We don't stray off topic too often, but it does happen: I wrote three posts about chocolate back in 2008, and I tried, but mostly failed, to talk about perfume at the same time.* After that I went on eating lots of chocolate but I kept my chocolate talk confined to Twitter where I occasionally announce my bar of the day. Then Jessica told me she was going to do a post about chocolate-scented body products and perfumes, and I figured I'd go ahead and share two recent discoveries. You have to eat to keep up your strength for all that perfume testing, right?
Some time ago I tried a Mo's Bacon Bar (applewood bacon + alderwood salt + deep milk chocolate) from Vosges. Bacon + chocolate is not a taste combination most of us are used to, and I was torn: I either hated it or loved it, and I couldn't decide which, so I kept buying them and eating them. Eventually I decided I hated the combination: it was just too sweet. Then last year they started making Mo's Dark Bacon bar, which uses a 62% dark chocolate instead of the 41% milk chocolate in the original Mo's bar. I'm hooked. It's salty, slightly sweet, and has just enough bacon to give the bar some chewiness, but not so much bacon that you forget that you're eating candy and not breakfast. Wonderful. It hasn't really displaced my all time favorites from Vosges — I especially love the Black Pearl and Calindia bars — and I wouldn't want to eat one every day, but it makes a nice change. Vosges also makes a Bacon Caramel Toffee, and that is next on my list to try.
If you're not used to boutique chocolate prices, you'll probably find the Mo's Dark Bacon bar ridiculously expensive: it's $7.50 for a 3 oz bar. It's the sort of thing that could eat into your perfume budget if you weren't careful.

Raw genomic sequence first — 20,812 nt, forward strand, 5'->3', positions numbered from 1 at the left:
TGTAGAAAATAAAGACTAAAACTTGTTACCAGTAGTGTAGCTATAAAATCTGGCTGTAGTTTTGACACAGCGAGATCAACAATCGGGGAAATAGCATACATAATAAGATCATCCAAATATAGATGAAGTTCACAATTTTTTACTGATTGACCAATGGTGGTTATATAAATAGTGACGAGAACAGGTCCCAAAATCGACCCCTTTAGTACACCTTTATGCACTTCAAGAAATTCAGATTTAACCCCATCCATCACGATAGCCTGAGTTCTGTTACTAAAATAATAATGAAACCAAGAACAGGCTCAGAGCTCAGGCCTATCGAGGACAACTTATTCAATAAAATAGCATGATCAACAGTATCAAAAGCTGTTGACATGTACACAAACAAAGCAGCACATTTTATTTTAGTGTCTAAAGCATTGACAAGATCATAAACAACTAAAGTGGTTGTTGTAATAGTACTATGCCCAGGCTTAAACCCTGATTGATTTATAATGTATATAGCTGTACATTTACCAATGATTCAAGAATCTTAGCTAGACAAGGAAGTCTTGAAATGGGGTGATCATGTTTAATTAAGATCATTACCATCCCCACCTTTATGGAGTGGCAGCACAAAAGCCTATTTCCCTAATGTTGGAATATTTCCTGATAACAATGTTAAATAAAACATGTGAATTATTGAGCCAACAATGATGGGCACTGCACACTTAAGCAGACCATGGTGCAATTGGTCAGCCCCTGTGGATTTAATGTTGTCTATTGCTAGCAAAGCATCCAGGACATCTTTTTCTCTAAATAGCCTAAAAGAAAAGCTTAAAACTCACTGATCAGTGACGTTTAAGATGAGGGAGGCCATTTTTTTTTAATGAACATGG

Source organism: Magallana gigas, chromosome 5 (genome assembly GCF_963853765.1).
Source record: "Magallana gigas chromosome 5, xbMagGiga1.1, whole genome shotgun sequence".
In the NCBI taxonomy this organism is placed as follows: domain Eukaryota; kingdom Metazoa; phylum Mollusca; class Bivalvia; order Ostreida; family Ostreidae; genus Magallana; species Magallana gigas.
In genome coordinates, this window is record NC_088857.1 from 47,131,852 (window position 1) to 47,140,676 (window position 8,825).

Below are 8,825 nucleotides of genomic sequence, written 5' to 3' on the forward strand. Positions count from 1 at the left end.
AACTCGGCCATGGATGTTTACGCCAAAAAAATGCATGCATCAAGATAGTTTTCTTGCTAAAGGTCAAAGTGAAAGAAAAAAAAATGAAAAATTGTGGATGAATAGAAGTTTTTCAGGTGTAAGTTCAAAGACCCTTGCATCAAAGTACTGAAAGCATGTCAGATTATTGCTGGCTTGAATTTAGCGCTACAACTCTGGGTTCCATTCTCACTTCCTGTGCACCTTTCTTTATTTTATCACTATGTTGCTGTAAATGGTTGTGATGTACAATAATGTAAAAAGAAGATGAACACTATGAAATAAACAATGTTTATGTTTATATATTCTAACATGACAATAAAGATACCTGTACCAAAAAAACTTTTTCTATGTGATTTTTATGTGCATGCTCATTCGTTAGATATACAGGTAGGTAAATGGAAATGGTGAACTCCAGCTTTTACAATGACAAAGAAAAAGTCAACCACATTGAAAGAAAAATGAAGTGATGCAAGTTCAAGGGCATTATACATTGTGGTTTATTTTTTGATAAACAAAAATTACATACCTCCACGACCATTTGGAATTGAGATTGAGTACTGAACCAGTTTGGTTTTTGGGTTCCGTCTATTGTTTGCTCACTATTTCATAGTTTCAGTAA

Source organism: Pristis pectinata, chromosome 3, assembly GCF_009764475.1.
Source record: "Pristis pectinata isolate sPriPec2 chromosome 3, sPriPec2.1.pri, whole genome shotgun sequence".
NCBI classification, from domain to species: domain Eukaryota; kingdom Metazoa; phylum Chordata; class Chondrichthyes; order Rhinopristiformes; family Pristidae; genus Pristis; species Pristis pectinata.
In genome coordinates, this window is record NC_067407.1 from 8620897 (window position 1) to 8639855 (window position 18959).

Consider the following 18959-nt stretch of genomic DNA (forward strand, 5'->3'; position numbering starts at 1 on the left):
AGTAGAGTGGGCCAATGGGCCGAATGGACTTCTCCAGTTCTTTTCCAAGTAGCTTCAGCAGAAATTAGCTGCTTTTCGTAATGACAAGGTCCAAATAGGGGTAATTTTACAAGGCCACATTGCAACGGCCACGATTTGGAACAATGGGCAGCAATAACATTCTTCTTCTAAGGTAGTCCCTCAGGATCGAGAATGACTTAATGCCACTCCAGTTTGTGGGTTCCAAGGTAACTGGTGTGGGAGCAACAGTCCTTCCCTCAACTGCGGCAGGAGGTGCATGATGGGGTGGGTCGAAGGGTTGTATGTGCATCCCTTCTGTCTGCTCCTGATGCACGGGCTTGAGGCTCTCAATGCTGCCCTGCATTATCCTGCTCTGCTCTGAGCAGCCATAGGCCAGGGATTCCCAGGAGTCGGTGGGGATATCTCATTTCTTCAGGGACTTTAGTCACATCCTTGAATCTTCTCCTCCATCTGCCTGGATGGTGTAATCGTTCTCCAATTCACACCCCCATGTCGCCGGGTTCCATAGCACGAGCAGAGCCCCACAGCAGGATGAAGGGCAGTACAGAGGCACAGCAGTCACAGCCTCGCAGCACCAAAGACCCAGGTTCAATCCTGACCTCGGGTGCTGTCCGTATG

My second discovery is a bar I could eat every day: Chuao Chocolatier's Panko bar. Panko breadcrumbs are used in Japanese cooking, and according to Wisegeek, they "tend to be lighter, crispier, and crunchier than Western bread crumbs". Chuao's bar also features sea salt, and it's perfect: the 60% dark chocolate is wonderful and the breadcrumbs are just as described — light as air and very crunchy. Think of it as a Krackel bar for grownups. Two other bread-based bars I tried over the past year can't compare: Theo's Bread & Chocolate bar is tasty, but it's not as good (or as light and crunchy) as the Chuao, and Komforte Chockolates's French Toast bar is just too sweet (if you prefer milk to dark though, the Komforte is probably the one you want).
The Panko bar is $18 for a pack of three 2.82 oz bars. A bargain, right? Look for another post about Chuao soon, as I tried some other wonderful things but ate them all up before I could write about them. I'll have to do another order.